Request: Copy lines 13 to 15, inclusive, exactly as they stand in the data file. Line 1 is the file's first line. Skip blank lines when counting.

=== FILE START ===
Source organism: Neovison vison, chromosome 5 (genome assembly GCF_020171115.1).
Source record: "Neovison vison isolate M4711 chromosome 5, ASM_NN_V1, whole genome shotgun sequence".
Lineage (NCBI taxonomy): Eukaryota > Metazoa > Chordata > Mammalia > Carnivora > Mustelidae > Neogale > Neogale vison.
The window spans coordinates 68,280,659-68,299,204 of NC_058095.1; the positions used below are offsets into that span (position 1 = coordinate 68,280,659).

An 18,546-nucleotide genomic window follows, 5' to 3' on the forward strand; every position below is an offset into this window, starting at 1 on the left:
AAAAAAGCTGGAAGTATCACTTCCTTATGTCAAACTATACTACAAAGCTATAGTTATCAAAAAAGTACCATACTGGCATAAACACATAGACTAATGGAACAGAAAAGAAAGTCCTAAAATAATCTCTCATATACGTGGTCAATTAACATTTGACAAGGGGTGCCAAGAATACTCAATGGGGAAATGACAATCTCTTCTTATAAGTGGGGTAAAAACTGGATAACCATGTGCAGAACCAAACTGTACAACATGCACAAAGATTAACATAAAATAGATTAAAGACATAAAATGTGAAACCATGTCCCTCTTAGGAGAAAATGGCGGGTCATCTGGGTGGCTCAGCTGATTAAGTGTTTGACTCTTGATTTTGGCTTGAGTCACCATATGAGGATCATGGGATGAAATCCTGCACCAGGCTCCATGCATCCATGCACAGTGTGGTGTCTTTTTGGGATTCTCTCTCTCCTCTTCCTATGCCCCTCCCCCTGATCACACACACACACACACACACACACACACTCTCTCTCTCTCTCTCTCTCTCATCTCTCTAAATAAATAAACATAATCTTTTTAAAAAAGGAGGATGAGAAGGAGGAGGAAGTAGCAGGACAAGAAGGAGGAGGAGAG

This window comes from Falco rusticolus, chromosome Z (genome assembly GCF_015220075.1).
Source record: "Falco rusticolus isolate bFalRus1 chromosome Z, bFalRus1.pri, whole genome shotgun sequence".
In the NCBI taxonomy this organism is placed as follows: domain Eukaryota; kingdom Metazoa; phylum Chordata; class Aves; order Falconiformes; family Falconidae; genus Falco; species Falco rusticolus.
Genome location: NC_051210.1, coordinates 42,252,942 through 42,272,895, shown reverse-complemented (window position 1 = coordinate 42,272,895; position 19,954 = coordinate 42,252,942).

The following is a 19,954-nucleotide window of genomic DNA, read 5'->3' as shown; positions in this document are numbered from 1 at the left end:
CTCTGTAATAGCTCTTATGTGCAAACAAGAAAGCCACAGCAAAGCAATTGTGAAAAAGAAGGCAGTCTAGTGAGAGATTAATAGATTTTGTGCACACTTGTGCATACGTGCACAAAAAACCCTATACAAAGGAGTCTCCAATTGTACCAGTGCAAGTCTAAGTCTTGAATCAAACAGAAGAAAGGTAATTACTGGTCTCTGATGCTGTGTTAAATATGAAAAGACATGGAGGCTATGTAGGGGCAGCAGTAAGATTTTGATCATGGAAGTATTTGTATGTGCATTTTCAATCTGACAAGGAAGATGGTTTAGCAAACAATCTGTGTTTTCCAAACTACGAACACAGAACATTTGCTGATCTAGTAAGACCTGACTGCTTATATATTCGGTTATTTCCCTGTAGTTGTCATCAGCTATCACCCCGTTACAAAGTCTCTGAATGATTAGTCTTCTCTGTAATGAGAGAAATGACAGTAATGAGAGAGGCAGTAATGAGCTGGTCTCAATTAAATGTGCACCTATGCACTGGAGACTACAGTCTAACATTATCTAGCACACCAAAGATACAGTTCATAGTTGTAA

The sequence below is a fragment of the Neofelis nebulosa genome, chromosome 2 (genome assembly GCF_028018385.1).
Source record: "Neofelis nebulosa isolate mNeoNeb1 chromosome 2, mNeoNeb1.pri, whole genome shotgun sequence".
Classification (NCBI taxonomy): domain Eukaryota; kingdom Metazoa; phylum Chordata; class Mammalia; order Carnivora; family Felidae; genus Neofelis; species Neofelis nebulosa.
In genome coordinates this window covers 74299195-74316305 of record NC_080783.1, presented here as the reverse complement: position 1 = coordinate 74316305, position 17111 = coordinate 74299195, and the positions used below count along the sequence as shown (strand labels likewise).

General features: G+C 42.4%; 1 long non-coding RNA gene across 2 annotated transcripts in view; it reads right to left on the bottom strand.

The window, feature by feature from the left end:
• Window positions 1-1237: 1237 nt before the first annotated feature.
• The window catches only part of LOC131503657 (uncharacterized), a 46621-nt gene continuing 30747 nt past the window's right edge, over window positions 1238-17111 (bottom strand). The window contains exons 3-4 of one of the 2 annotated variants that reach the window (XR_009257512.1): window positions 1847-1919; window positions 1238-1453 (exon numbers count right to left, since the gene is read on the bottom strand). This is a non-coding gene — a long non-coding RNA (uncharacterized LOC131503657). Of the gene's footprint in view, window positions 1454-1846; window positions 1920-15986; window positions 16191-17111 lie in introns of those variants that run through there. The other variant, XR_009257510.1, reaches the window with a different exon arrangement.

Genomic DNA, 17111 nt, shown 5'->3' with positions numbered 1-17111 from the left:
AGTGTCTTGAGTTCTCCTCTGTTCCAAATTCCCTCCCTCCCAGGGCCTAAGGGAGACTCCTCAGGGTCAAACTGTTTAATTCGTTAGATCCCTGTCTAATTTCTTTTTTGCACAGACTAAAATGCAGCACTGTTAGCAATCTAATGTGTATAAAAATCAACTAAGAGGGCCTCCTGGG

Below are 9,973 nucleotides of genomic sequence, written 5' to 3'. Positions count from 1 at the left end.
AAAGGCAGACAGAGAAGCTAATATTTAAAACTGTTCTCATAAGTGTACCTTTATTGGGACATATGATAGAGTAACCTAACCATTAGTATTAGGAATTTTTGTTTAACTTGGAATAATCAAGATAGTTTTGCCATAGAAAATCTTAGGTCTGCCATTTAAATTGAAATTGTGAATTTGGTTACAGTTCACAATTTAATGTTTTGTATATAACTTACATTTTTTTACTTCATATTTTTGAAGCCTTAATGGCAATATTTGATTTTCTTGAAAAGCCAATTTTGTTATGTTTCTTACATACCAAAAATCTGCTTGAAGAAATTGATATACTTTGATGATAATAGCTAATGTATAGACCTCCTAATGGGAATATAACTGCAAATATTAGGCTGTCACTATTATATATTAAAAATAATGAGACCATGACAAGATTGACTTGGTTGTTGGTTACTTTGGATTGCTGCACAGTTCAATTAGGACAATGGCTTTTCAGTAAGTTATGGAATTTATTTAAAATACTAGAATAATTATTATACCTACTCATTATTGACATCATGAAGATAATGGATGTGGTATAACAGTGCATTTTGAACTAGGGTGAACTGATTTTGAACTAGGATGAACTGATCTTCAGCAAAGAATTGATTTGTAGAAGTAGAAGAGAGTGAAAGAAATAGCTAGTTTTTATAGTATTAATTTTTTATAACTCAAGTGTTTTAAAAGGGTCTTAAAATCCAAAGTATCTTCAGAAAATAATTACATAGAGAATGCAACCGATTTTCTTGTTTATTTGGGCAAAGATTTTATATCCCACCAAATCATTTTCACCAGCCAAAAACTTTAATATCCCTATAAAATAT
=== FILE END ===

The sequence below is a fragment of the Neofelis nebulosa genome, chromosome 2 (genome assembly GCF_028018385.1).
Source record: "Neofelis nebulosa isolate mNeoNeb1 chromosome 2, mNeoNeb1.pri, whole genome shotgun sequence".
Classification (NCBI taxonomy): domain Eukaryota; kingdom Metazoa; phylum Chordata; class Mammalia; order Carnivora; family Felidae; genus Neofelis; species Neofelis nebulosa.